program
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Pros of using Differentiated Split

Both teachers are actively
involved in the lesson

Both teachers are lead
teachers


Encourages teachers to be
more creative and teach to
different learning styles

Allows teachers to “chunk”
information in to smaller
manageable pieces

Teachers can plan their
own group which is less
time than planning with coteacher
Smaller student-teacher
ratio

Flexibility in that students
may work with one teacher
or both teachers

Teachers can be creative
when grouping students
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Cons of using Differentiated Split

Teachers may feel the need
to do their own thing rather
than collaborating with coteacher

Teachers may feel
uncomfortable with the
material

Room space, noise and
board-space can be an
issue

All activities must be the
same amount of time

Not all topics can be
divided into differentiated
split groups

Some may be
encouraged/inclined to
always group the special
ed students together in the
same group

The assumption is that the
special ed teacher always
works with remedial group
and/or special ed students
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EXAMPLES
of
Differentiated
Split
 Flexible
grouping
 Fractions
 Graphing linear equations
with tables
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Active Partnership
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Active Partnership:
 The
teachers actively share the instruction of
content and skills to all students
 Examples:
One teaches while one constructs concept map
 Dialog between teachers is exchanging and
discussing ideas in front of learners

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Active Partnership:
What it is
 Teachers
share in the lesson planning to
deliver to a whole class as teachers work as
a team to deliver instruction, work on
building skills, clarify information, and
facilitate learning and classroom
management
 Teachers
much trust and respect each other
so they can share the stage
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Active Partnership:
What it is
 Teachers
much be able to go back and forth as
each are teaching, sharing information, asking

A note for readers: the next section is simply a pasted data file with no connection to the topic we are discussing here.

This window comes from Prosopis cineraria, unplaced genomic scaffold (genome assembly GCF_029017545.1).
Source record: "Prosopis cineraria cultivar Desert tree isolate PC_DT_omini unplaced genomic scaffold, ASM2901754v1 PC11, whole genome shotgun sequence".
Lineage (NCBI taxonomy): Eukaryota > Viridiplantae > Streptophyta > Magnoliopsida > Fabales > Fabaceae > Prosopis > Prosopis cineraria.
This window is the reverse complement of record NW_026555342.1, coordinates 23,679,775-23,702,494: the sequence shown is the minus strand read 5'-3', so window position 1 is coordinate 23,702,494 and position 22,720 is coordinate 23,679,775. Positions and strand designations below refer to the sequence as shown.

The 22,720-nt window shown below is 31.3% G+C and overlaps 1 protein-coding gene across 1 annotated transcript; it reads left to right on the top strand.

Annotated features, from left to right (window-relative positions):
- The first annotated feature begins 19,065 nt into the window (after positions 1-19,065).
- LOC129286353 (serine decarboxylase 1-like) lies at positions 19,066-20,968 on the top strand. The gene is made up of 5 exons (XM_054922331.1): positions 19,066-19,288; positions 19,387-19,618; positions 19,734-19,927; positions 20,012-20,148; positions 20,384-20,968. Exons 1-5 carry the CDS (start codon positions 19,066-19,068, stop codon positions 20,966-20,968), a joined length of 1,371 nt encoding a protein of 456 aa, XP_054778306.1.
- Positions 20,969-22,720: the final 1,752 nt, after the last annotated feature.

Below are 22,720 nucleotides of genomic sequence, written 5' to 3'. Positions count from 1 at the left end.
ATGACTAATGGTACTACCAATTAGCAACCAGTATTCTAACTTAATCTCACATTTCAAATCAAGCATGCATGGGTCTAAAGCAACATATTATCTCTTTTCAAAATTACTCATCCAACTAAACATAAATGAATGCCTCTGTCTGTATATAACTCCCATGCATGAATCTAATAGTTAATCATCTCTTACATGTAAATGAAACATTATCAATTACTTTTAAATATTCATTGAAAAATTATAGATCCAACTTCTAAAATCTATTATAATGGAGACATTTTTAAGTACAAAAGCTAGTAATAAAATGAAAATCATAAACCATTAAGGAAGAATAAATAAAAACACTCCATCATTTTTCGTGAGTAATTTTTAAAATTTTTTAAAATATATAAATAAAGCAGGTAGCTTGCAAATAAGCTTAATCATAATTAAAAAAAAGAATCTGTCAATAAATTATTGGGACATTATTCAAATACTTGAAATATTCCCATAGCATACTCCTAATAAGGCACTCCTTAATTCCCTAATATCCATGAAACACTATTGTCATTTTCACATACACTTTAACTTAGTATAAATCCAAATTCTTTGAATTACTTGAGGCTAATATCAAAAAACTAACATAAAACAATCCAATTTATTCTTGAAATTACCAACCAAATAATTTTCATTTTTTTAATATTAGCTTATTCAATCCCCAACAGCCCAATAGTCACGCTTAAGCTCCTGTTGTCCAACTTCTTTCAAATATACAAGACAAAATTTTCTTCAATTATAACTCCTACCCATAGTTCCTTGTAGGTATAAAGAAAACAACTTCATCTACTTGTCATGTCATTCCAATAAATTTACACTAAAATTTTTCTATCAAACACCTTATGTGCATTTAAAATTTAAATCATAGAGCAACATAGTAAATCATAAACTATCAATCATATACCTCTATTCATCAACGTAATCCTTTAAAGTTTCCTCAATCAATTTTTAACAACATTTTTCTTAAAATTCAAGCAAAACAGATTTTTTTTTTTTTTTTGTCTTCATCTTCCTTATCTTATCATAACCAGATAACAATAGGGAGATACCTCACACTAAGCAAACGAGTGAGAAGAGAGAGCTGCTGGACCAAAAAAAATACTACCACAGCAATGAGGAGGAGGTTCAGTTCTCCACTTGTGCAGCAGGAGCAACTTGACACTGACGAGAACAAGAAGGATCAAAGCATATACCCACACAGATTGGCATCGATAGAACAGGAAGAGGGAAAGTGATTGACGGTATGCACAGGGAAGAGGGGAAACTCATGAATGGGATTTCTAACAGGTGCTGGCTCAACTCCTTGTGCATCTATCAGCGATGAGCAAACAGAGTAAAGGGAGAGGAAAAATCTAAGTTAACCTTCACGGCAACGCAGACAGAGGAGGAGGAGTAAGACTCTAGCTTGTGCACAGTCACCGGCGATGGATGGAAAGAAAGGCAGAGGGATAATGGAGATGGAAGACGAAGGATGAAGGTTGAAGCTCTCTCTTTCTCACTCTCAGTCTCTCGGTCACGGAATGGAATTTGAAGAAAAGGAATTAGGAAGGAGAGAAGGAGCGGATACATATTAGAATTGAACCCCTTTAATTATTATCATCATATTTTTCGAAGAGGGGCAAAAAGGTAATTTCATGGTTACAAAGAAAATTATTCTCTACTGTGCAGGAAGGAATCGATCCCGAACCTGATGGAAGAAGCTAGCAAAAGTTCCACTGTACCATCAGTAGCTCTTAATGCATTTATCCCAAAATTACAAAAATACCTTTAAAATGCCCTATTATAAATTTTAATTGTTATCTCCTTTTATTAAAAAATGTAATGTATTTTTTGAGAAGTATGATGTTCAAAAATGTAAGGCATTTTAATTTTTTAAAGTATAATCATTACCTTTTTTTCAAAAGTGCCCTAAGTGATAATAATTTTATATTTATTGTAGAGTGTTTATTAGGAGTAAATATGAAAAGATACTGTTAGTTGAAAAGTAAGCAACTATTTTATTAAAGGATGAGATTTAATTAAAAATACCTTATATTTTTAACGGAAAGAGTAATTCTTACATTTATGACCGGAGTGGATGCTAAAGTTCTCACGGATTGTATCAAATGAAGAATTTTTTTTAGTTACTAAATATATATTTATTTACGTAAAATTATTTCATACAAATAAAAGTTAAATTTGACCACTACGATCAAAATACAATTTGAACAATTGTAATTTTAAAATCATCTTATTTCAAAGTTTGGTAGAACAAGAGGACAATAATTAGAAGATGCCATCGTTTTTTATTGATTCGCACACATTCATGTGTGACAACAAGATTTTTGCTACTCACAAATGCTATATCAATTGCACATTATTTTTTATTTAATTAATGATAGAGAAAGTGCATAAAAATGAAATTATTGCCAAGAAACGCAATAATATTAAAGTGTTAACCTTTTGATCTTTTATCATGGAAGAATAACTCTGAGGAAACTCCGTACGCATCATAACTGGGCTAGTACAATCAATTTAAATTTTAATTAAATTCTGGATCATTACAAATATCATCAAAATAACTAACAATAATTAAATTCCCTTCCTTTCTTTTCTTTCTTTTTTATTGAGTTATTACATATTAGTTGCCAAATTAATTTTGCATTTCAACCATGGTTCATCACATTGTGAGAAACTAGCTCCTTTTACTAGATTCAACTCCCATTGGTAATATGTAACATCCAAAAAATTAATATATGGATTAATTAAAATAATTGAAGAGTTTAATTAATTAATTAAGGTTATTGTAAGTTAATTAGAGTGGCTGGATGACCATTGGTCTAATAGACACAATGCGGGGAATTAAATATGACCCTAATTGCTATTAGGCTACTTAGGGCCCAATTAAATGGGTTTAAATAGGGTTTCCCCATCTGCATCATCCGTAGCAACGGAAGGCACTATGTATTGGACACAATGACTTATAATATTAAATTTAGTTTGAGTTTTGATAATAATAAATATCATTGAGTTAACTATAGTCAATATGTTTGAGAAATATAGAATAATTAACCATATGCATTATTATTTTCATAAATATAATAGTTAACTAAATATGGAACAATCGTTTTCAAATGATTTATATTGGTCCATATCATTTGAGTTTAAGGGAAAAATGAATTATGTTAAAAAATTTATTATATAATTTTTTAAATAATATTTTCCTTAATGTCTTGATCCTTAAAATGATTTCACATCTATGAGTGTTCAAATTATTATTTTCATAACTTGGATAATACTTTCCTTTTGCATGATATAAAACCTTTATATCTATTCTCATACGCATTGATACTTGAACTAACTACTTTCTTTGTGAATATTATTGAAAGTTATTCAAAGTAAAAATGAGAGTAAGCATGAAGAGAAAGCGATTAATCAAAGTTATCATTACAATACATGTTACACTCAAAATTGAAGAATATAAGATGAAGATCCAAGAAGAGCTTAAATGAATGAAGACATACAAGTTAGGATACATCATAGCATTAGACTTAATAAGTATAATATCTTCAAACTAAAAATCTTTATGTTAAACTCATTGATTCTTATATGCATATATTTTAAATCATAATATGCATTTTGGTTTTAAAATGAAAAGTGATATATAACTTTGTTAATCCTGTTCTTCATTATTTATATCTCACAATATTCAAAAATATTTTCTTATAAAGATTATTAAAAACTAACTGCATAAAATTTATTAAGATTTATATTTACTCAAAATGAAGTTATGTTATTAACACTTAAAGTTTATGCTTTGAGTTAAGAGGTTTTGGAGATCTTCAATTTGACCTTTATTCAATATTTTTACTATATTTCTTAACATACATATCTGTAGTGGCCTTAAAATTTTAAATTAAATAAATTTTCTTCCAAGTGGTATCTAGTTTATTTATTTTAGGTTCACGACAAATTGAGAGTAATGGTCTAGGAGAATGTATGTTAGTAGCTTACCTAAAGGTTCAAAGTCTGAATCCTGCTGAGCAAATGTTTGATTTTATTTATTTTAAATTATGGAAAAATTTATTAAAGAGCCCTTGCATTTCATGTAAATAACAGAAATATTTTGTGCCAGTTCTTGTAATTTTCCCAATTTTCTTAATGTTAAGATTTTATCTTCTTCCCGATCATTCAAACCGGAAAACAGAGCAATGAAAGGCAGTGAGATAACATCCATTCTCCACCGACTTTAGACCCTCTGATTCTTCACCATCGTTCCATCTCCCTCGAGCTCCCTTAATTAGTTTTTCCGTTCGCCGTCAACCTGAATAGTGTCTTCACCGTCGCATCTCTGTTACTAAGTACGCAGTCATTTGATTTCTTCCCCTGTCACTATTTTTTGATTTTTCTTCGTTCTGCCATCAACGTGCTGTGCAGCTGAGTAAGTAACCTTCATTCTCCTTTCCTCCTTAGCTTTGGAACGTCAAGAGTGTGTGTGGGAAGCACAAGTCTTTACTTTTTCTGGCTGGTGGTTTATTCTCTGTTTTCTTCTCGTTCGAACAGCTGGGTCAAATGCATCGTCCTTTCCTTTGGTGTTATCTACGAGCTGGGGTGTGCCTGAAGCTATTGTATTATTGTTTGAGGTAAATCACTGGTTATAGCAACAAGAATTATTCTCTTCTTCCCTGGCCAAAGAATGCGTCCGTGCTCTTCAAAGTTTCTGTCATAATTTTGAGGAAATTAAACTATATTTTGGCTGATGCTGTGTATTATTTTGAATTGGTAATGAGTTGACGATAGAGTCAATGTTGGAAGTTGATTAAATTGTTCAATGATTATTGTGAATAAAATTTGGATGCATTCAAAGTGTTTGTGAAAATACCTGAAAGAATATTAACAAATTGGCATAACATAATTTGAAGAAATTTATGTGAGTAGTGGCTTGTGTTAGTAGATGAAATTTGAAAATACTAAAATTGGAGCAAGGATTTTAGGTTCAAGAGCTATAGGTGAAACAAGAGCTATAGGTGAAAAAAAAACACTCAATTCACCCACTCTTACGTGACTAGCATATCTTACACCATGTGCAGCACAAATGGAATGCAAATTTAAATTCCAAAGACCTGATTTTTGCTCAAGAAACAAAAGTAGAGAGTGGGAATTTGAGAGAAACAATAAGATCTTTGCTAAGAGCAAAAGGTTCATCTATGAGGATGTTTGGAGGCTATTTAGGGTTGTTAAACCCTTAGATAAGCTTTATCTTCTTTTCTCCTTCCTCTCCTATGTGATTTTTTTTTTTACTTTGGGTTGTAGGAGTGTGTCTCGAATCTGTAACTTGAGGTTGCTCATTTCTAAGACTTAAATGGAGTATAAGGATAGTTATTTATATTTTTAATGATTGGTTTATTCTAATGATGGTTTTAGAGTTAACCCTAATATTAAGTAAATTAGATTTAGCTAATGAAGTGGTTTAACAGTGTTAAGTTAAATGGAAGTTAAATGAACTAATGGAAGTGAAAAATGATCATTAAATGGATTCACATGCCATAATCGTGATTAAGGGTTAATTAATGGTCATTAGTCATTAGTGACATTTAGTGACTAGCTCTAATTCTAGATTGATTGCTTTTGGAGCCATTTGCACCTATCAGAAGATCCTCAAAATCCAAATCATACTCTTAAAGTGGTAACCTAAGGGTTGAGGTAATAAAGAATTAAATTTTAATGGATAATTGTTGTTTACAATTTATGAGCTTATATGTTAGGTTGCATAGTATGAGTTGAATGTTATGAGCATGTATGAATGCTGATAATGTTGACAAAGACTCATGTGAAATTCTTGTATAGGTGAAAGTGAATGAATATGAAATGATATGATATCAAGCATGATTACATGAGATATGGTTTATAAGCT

questions, clarifying for each other, take notes,
model, role play, and/or debate.
 Allows
for students to see different view points or
strategies and for students to realize there is many
different ways to get the correct answer
 Both
teachers can share their strengths and
learning styles with students
 It
is worthwhile discussion that adds to instruction
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Active Partnership:
What it is NOT
 For
teachers that haven’t developed trust and
respect for each other
 For
teachers that don’t feel comfortable sharing
more than one “right” way to complete something
 For
teachers who don’t feel comfortable “jumping
in” on a lesson
 For
teachers that don’t feel confident with the
material
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Pros of using Active Partnership

Helps to demonstrate
parity among teachers

Both teachers have
ownership because they
are integral to this
approach

Takes full use of two
teachers with strategies
that cannot be done with
one teacher alone

Students get multiple paths
to information and can
choose which works best
for them

Students see teachers
cooperate and work
together
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Cons of using Active Partnership

Multiple strategies for everything could confuse
students and slow down instructional pace

Can be difficult if trust and respect hasn’t been
established

Will take planning time, co-teachers have to give up
a little control

Teachers need to be open minded
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
EXAMPLES
of
Active
Partnership


Drawing 3-D models
Calculating surface area and
volume
Exponents
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Contact Information

Kim Trendel, Special Education Teacher
[email protected]

Michelle Koenig, Regular Education Math Teacher
[email protected]
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Thank you for your feedback!
 Evaluations/
 Please


Feedback forms
provide specific comments:
What did you learn?
How will you implement what you learned today?
 Any
suggestions for improvement